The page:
A healthy living blog from Marshfield Clinic Health System

Your sweet tooth and cavities: Does one cause the other?

There’s often nothing sweeter than an ice cream cone on a warm day, your favorite candy to munch on or a refreshing sugary drink with your meal.

But, all that sweet isn’t good for you, or for your teeth, even though it tastes that way.

Cavities, also known as dental caries, are damage to a tooth caused by snacking, sipping sugary drinks and buildup on teeth. If left untreated, a cavity can get bigger and can cause symptoms like sensitivity, pain and swelling or lead to tooth loss.

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There’s often nothing sweeter than an ice cream cone on a warm day, your favorite candy to munch on or a refreshing sugary drink with your meal. But, all that sweet isn’t good for you, or for your teeth

How does sugar cause cavities?

Sugar is what starts the process of a cavity, but it’s not the direct cause for cavities.

Your mouth has different kinds of bacteria. Some are good for your dental health and help with things like healthy gums and good breath. Other bacteria are harmful.

The bad bacteria produce acid that forms a plaque on teeth and removes minerals from your tooth enamel. The plaque and demineralization weakens and destroys enamel, causing cavities. If the plaque isn’t washed away by your saliva or brushing, your mouth becomes too acidic and cavities will form.

“When sugar is ingested, existing bacteria in the mouth consume it and release harmful acids that dissolve tooth enamel,” said Dr. Pamela Murphy, dentist with Chippewa Falls Dental Center. “Sugar makes your saliva more acidic, which then corrodes the tooth and forms a cavity.”

It’s not just sweets and soda causing cavities

Simple carbohydrates, often found in some of our favorite foods like bread, crackers, chips and pasta, can be just as harmful to your teeth as candy. These carbohydrates break down into sugar and can linger in your mouth causing cavities if you don’t wash them out.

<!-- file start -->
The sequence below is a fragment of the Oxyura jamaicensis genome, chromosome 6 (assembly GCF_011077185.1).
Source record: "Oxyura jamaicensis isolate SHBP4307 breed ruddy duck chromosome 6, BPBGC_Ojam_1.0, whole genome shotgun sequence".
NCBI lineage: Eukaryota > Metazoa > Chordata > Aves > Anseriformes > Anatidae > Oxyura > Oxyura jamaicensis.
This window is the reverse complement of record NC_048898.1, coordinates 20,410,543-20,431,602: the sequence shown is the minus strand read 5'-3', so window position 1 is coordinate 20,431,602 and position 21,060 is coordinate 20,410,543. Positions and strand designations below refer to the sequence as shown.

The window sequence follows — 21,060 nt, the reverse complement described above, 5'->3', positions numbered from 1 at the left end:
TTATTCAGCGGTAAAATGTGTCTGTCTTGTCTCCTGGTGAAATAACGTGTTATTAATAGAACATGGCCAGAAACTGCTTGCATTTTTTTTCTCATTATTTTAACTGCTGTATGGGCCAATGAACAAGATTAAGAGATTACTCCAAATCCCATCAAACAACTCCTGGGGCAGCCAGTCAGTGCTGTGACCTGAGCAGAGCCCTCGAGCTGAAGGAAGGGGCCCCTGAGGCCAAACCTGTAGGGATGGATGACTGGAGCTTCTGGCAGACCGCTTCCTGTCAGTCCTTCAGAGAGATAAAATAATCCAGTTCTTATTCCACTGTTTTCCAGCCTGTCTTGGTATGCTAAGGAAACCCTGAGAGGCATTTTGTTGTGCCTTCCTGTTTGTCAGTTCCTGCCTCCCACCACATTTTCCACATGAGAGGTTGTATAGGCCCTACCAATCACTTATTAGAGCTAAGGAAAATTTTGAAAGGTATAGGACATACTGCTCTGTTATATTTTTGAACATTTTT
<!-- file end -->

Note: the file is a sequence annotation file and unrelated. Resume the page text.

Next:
Watch the kids

Children who frequently snack or drink liquids other than water often have a higher level of bacteria in their mouth and are more likely to have early childhood caries, also known as baby bottle tooth decay.

“The cavity risk for infants and toddlers may be higher due to frequent feedings throughout the day and night, which results in more exposure to sugar,” Dr. Murphy said. “A child should not sleep with a bottle with milk because the liquids sit in the mouth for a prolonged period, feeding cavity-causing bacteria.”

What can you do to prevent cavities?

You don’t need to give up your favorite sweets or treats to prevent cavities, but limiting your sugar intake helps.

“Moderation in diet is key. While it’s ideal to eat a healthy, balanced diet rich in vegetables and complex carbohydrates, it can be hard to maintain,” said Dr. Murphy. “Drinking water at meal times and throughout the day helps keep the oral cavity neutral and makes it more difficult for plaque to adhere to the teeth and tongue.”

But, the best thing you can do for you and your mouth to help prevent cavities is to maintain good oral care.

“Annual exams, X-rays and cleanings are essential in preventing oral disease,” Dr. Murphy said. “Prevention and making changes before disease occurs will allow people to enjoy a better quality of life and a healthier smile. Treating cavities early while they are small is much easier than waiting until there is pain or other symptoms.”

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